Tag Archives: comics

Now On Sale – “In A Single Bound: Superheroes For Greater Boston…And Beyond!”

Covers-12-150-small(wow I can’t believe I totally forgot to post about this back in April) (yes I realize I’ve been neglecting this site) (I could have sworn I posted about this when it happened…)

I recently published another comic book story, this one with Boston Comics Roundtable / Ninth Art Press and featuring artwork by my friend Jim Gallagher. Our story is part of an anthology series about Boston-centric superheroes, and what’s even cooler is that our superhero “Louie the Lone Dervish” (inspired by Louie With The Tricycle, a popular homeless guy around these parts) is featured right there on the cover on the anthology as well. Not bad for a story about a crazy superhobo on a refurbished three-wheeler!

The comic was originally set to have its debut at Boston Comic-Con back in April, but, well, that kind of got postponed because, you know, all kinds of craziness. So it’s now available online following the re-scheduled Boston Comic-Con from last weekend. You can pick up a copy of “In A Single Bound” #2 over at the Ninth Art Press website, a scant $6 for 36 glorious black-and-white pages done entirely by Boston-based writers & artists.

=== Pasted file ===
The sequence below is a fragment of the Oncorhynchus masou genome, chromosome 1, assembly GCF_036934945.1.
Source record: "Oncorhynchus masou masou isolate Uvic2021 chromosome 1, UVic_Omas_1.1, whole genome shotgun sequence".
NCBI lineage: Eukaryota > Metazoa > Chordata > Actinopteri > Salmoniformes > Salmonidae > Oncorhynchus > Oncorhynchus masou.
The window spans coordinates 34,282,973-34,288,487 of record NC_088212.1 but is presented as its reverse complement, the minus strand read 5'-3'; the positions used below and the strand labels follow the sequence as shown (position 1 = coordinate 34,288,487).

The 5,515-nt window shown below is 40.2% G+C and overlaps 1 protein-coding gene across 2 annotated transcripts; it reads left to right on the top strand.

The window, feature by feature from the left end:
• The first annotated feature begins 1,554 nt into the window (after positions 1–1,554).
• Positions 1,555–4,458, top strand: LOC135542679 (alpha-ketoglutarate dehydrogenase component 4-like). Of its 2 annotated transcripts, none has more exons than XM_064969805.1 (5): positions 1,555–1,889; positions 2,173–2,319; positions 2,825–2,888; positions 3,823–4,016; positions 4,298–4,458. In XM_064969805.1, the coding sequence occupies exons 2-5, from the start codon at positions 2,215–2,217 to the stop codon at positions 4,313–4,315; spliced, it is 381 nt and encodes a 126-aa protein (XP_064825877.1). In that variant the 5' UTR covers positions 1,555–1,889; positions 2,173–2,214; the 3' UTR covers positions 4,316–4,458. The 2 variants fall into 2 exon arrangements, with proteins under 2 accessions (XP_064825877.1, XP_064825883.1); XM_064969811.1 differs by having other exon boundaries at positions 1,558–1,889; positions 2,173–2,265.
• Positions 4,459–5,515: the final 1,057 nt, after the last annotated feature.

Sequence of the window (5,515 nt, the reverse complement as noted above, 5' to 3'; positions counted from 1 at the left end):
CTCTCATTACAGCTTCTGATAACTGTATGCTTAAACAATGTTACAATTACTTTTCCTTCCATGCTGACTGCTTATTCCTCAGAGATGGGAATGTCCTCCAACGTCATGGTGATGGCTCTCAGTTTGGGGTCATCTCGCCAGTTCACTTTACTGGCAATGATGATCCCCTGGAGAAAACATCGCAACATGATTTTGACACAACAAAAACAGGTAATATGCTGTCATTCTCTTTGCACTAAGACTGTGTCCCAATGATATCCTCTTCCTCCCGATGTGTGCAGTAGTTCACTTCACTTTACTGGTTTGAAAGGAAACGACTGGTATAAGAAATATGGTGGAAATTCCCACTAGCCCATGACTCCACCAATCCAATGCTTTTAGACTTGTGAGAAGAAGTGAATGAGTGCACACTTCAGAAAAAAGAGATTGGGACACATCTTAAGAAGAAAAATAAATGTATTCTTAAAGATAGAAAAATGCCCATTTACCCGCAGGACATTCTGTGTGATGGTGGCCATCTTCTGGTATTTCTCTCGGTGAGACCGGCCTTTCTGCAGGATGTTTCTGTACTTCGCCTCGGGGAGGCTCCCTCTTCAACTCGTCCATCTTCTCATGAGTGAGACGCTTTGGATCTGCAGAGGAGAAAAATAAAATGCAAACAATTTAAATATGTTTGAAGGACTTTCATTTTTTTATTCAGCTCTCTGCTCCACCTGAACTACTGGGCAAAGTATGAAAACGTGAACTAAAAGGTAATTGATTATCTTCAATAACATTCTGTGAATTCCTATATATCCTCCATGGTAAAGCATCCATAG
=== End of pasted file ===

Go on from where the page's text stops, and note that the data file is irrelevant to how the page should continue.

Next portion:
UPDATE: this blog post managed to make the rounds today, thanks to the magical powers of the Internet, and I was interviewed by Boston Magazine about it. You know, ’cause I’m awesome n’shizz. Check out the interview over on their website!

EPIC THEMES (and…some other stuff over there)

Jonathan Hickman is a comic book writer who has mostly taken over the two main AVENGERS books, and has also published a number of highly acclaimed creator-owned books that took remarkably innovative approaches to graphic narratives. But as much as I’ve enjoyed most of his work (especially his Secret Warriors which is one of my favorite Marvel series in recent years), I’ve noticed something…off…about his story telling (Red Mass For Mars and The Red Wing in particular both start off really cool and then…don’t really go anywhere).

Over at Tor.com, I’ve provided a detailed analysis of this strange narrative voice, but what it comes down to is that Hickman likes to explicitly tell his readers about his huge, epic, sweeping themes using marvelous spectacle and narrative devices. Then he finds a plot that works as an excuse for him to tell you about these themes and use these spectacles, and fills the plot in with characters, ’cause I guess you need those, too. And the theatre professional in me realized that this flies right in the face of Aristotle’s POETICS, which have long formed the basis for our understanding of Western dramatic storytelling.

I’ll let the rest of the article speak for itself:

“The Strange Poetics of Jonathan Hickman” on Tor Dot Com